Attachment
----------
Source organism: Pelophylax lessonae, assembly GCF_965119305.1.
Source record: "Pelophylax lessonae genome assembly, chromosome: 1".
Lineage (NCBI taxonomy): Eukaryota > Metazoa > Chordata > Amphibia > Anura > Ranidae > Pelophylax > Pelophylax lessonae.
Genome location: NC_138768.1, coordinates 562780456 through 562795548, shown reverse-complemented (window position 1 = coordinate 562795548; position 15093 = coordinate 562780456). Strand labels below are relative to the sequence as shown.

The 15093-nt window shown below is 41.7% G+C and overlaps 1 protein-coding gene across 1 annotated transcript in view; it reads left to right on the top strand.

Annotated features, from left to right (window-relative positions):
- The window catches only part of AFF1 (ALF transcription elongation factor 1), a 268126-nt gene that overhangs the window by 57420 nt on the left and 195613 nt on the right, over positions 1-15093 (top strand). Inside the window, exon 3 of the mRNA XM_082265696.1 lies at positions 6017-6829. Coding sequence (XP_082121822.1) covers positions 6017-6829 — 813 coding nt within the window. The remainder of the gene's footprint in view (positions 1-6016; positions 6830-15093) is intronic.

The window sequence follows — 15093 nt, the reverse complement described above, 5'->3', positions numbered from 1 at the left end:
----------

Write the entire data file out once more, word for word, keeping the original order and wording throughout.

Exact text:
Source organism: Pelophylax lessonae, assembly GCF_965119305.1.
Source record: "Pelophylax lessonae genome assembly, chromosome: 1".
Lineage (NCBI taxonomy): Eukaryota > Metazoa > Chordata > Amphibia > Anura > Ranidae > Pelophylax > Pelophylax lessonae.
Genome location: NC_138768.1, coordinates 562780456 through 562795548, shown reverse-complemented (window position 1 = coordinate 562795548; position 15093 = coordinate 562780456). Strand labels below are relative to the sequence as shown.

The 15093-nt window shown below is 41.7% G+C and overlaps 1 protein-coding gene across 1 annotated transcript in view; it reads left to right on the top strand.

Annotated features, from left to right (window-relative positions):
- The window catches only part of AFF1 (ALF transcription elongation factor 1), a 268126-nt gene that overhangs the window by 57420 nt on the left and 195613 nt on the right, over positions 1-15093 (top strand). Inside the window, exon 3 of the mRNA XM_082265696.1 lies at positions 6017-6829. Coding sequence (XP_082121822.1) covers positions 6017-6829 — 813 coding nt within the window. The remainder of the gene's footprint in view (positions 1-6016; positions 6830-15093) is intronic.

The window sequence follows — 15093 nt, the reverse complement described above, 5'->3', positions numbered from 1 at the left end: